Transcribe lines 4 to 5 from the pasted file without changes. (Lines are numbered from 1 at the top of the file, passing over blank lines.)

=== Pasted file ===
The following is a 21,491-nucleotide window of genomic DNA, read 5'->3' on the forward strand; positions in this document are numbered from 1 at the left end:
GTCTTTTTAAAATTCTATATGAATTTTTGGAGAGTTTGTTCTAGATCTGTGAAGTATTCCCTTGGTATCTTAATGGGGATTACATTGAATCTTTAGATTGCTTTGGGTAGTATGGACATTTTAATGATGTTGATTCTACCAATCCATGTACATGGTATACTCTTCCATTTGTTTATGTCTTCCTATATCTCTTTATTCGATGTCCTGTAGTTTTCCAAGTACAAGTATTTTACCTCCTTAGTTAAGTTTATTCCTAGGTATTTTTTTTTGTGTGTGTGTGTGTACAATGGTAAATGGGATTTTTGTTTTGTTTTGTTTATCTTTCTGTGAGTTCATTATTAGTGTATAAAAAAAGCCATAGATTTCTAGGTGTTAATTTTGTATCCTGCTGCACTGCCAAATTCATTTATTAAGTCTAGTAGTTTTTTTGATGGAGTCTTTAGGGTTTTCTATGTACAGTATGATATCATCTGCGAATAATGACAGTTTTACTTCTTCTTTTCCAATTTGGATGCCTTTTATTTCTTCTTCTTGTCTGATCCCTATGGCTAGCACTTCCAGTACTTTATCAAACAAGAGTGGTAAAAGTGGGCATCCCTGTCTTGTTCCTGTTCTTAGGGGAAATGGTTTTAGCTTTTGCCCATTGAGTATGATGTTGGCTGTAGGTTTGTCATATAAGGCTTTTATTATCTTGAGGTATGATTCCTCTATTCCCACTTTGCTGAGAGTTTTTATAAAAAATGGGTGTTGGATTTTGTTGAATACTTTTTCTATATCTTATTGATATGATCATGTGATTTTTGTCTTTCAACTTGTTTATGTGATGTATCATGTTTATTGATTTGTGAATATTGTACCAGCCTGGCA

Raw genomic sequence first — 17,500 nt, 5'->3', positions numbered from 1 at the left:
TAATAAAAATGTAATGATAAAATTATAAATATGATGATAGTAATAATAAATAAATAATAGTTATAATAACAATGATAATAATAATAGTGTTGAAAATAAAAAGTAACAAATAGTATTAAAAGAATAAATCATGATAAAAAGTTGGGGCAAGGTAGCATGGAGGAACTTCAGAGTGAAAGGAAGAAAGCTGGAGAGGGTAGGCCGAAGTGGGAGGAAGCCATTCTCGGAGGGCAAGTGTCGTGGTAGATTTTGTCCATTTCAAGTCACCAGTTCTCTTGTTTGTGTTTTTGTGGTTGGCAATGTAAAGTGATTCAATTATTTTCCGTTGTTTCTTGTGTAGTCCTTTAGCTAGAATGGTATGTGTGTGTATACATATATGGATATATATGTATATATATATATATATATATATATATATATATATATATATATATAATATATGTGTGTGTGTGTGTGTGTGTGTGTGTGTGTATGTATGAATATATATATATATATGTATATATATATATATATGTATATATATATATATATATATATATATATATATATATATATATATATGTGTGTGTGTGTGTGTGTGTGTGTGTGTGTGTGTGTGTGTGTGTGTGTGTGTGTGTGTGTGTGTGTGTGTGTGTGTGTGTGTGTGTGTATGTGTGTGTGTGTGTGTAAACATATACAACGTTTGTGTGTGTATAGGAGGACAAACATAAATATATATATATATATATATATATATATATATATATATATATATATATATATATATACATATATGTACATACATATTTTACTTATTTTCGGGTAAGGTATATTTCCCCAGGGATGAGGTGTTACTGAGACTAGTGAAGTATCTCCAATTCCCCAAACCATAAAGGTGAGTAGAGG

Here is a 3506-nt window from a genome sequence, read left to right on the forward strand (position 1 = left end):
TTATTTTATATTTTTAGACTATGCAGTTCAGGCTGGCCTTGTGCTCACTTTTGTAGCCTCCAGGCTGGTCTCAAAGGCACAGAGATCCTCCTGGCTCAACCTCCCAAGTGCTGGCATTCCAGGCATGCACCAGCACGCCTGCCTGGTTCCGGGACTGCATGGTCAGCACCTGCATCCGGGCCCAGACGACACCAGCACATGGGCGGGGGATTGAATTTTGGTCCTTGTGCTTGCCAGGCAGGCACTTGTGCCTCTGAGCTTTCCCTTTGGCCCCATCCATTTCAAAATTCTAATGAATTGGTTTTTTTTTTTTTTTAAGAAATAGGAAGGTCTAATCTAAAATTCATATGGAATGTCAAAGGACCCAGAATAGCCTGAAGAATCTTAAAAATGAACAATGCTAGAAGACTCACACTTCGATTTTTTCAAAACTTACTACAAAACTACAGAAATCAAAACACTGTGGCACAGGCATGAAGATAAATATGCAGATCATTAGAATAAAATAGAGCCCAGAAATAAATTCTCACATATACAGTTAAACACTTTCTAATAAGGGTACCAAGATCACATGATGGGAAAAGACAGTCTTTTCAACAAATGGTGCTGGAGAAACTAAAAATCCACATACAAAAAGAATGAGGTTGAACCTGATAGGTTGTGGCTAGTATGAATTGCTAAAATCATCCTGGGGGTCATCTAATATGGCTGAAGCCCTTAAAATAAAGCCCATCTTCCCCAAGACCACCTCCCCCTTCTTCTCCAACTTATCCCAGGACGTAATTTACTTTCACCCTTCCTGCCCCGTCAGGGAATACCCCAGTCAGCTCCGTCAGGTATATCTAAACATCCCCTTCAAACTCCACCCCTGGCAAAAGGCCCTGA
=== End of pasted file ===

TAATAAAAATGTAATGATAAAATTATAAATATGATGATAGTAATAATAAATAAATAATAGTTATAATAACAATGATAATAATAATAGTGTTGAAAATAAAAAGTAACAAATAGTATTAAAAGAATAAATCATGATAAAAAGTTGGGGCAAGGTAGCATGGAGGAACTTCAGAGTGAAAGGAAGAAAGCTGGAGAGGGTAGGCCGAAGTGGGAGGAAGCCATTCTCGGAGGGCAAGTGTCGTGGTAGATTTTGTCCATTTCAAGTCACCAGTTCTCTTGTTTGTGTTTTTGTGGTTGGCAATGTAAAGTGATTCAATTATTTTCCGTTGTTTCTTGTGTAGTCCTTTAGCTAGAATGGTATGTGTGTGTATACATATATGGATATATATGTATATATATATATATATATATATATATATATATATATATATATATAATATATGTGTGTGTGTGTGTGTGTGTGTGTGTGTGTATGTATGAATATATATATATATATGTATATATATATATATATGTATATATATATATATATATATATATATATATATATATATATATATATGTGTGTGTGTGTGTGTGTGTGTGTGTGTGTGTGTGTGTGTGTGTGTGTGTGTGTGTGTGTGTGTGTGTGTGTGTGTGTGTGTGTGTGTATGTGTGTGTGTGTGTGTAAACATATACAACGTTTGTGTGTGTATAGGAGGACAAACATAAATATATATATATATATATATATATATATATATATATATATATATATATATATATATACATATATGTACATACATATTTTACTTATTTTCGGGTAAGGTATATTTCCCCAGGGATGAGGTGTTACTGAGACTAGTGAAGTATCTCCAATTCCCCAAACCATAAAGGTGAGTAGAGG

Here is a 3506-nt window from a genome sequence, read left to right on the forward strand (position 1 = left end):